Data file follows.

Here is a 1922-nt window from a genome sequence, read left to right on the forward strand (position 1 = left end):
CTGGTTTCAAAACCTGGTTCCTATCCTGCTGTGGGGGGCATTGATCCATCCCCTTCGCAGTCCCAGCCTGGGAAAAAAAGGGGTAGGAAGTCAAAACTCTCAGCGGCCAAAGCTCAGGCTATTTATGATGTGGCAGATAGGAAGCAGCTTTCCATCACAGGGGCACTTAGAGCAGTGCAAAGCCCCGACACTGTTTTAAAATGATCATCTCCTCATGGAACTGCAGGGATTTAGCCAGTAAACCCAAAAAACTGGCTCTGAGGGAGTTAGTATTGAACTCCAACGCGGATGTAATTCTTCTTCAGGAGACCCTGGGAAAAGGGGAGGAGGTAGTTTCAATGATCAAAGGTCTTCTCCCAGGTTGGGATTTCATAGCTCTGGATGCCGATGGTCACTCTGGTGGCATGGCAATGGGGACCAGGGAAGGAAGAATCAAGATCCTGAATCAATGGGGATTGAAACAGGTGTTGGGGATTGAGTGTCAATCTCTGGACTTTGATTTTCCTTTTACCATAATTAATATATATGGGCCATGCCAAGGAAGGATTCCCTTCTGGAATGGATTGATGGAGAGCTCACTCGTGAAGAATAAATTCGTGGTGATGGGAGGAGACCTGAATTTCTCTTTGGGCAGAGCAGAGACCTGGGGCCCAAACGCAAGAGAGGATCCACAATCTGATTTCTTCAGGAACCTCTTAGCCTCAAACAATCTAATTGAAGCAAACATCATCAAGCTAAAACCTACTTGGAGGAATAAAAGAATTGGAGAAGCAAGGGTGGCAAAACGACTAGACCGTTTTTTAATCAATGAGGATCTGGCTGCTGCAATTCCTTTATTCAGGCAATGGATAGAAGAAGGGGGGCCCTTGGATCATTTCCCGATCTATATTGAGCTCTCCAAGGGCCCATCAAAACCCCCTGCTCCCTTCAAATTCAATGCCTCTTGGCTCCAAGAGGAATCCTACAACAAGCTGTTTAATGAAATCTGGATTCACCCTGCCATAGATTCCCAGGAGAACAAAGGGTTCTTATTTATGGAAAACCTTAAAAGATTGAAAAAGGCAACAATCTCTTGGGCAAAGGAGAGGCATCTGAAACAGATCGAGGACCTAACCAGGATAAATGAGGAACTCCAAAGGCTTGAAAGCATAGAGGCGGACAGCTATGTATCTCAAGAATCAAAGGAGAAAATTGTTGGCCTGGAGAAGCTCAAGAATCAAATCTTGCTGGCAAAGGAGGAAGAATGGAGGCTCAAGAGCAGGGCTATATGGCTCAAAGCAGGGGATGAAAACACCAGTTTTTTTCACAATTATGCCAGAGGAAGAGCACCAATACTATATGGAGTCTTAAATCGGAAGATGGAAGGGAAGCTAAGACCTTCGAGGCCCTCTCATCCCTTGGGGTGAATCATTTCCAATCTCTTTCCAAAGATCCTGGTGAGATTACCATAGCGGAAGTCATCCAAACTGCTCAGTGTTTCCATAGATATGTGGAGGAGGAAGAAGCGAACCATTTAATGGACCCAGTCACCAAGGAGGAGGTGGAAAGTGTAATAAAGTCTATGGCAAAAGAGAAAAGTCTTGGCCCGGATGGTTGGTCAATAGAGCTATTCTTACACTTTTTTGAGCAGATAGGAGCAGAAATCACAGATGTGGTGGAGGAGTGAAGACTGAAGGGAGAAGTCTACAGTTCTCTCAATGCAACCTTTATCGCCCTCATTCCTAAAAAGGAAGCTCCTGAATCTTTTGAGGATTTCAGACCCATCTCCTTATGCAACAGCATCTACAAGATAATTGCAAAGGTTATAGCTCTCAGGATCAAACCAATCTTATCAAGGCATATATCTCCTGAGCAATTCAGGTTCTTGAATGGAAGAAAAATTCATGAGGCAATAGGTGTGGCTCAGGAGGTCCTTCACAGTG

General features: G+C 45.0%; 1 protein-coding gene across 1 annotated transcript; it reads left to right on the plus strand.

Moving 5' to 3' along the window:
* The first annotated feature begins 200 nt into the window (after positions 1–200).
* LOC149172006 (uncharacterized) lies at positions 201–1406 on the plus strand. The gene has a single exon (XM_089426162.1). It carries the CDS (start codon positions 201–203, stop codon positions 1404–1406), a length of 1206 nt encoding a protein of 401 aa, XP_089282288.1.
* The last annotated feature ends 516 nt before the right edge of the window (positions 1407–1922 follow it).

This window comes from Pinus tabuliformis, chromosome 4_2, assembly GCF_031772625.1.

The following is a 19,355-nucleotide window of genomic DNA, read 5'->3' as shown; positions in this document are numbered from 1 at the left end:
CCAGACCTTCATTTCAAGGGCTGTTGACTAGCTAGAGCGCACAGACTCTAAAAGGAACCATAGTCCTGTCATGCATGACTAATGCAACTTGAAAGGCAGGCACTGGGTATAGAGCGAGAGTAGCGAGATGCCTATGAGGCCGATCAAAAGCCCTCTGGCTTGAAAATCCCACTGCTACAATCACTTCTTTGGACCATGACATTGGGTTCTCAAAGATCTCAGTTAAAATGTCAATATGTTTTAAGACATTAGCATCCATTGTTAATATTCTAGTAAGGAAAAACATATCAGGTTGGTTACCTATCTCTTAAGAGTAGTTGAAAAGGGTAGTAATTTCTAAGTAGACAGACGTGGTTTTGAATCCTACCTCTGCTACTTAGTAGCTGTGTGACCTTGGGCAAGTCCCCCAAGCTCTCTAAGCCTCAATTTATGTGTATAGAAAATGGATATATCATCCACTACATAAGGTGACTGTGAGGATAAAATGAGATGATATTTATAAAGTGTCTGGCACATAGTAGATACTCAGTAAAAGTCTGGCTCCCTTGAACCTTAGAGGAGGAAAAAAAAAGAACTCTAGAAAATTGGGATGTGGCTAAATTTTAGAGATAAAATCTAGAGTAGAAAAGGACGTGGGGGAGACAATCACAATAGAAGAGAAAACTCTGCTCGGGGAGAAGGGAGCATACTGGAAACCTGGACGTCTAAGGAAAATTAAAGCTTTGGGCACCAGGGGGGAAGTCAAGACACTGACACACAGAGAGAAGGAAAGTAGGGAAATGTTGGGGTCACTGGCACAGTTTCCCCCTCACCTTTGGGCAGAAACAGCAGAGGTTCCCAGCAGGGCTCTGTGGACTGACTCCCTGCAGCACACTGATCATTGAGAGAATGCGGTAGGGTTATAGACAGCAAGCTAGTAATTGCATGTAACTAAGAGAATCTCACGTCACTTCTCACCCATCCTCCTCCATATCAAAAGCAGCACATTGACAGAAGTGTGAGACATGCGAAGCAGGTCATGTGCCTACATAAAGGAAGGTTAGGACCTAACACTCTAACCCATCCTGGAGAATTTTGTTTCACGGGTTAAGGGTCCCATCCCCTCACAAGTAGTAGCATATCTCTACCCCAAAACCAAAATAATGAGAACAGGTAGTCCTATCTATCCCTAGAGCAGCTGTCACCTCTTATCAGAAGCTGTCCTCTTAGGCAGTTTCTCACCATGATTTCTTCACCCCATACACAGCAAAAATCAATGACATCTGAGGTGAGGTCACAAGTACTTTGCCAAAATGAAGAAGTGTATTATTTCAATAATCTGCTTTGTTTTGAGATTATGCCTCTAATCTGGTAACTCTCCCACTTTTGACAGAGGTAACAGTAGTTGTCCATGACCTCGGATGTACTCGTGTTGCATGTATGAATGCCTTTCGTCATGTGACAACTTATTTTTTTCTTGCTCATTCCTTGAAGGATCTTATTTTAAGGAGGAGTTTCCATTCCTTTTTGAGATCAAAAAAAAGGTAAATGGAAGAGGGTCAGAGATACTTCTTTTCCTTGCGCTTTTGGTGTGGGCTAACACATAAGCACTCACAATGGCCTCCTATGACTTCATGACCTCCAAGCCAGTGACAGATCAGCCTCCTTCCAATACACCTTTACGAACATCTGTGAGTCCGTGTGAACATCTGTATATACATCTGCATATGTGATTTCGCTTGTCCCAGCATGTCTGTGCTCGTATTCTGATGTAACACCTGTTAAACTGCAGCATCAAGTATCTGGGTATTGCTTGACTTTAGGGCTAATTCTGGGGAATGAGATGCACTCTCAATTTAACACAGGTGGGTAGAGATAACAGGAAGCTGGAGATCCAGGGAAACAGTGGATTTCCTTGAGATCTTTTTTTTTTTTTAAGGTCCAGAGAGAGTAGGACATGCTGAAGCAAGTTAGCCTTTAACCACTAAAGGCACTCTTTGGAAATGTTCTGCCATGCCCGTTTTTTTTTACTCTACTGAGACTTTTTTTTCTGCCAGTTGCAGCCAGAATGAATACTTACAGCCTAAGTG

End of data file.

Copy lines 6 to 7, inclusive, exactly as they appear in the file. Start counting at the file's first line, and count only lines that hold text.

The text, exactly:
* LOC149172006 (uncharacterized) lies at positions 201–1406 on the plus strand. The gene has a single exon (XM_089426162.1). It carries the CDS (start codon positions 201–203, stop codon positions 1404–1406), a length of 1206 nt encoding a protein of 401 aa, XP_089282288.1.
* The last annotated feature ends 516 nt before the right edge of the window (positions 1407–1922 follow it).